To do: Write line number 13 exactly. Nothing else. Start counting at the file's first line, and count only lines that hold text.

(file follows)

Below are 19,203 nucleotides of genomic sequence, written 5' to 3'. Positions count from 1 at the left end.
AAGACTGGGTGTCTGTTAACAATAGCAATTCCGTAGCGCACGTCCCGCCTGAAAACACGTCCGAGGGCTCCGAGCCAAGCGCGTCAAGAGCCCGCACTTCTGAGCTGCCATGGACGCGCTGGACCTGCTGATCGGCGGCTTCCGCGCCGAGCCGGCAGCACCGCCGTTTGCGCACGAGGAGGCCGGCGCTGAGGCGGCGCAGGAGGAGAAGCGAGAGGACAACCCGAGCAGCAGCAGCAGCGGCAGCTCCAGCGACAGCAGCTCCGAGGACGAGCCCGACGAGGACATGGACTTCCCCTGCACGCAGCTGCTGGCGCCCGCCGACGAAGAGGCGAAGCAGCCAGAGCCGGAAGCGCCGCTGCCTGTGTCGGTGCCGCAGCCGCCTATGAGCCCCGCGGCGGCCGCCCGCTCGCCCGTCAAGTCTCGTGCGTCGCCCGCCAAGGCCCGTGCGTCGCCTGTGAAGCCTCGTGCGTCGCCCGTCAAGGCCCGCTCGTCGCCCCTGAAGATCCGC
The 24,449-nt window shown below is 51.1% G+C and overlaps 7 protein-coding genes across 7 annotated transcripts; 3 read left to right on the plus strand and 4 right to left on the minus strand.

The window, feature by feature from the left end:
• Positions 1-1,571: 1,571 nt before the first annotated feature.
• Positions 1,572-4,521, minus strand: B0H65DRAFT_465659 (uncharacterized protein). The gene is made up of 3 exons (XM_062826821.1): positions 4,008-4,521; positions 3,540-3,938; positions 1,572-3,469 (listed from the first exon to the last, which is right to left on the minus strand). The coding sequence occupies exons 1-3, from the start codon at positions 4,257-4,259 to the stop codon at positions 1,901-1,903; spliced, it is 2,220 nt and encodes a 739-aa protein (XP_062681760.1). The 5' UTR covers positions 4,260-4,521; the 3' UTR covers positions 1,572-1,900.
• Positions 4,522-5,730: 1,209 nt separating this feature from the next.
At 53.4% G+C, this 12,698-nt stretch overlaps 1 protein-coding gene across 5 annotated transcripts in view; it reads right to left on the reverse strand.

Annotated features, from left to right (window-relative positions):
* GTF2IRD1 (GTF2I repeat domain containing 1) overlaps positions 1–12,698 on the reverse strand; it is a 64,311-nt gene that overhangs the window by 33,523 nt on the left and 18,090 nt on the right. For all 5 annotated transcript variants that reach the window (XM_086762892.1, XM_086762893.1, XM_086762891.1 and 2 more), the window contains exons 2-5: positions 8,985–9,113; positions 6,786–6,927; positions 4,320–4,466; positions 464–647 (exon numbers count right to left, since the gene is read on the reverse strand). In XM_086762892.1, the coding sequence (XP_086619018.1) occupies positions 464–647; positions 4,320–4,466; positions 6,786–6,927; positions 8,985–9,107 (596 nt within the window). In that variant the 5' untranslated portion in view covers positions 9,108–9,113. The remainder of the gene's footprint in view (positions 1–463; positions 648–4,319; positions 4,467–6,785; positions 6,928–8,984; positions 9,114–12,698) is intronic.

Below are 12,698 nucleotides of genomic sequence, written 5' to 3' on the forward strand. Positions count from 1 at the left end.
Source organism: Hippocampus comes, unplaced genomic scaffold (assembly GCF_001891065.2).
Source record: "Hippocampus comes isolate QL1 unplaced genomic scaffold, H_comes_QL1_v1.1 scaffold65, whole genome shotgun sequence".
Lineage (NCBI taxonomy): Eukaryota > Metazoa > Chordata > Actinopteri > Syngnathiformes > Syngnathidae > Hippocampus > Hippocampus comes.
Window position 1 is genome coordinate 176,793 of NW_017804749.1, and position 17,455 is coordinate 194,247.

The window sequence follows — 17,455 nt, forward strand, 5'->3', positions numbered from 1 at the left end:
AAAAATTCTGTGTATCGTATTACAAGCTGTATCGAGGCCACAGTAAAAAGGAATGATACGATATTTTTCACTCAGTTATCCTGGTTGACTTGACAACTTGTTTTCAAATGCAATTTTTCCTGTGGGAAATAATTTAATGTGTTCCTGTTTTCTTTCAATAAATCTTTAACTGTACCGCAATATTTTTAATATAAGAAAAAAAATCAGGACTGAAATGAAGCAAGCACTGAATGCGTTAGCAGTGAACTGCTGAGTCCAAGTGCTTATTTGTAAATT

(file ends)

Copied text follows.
Source record: "Hippocampus comes isolate QL1 unplaced genomic scaffold, H_comes_QL1_v1.1 scaffold65, whole genome shotgun sequence".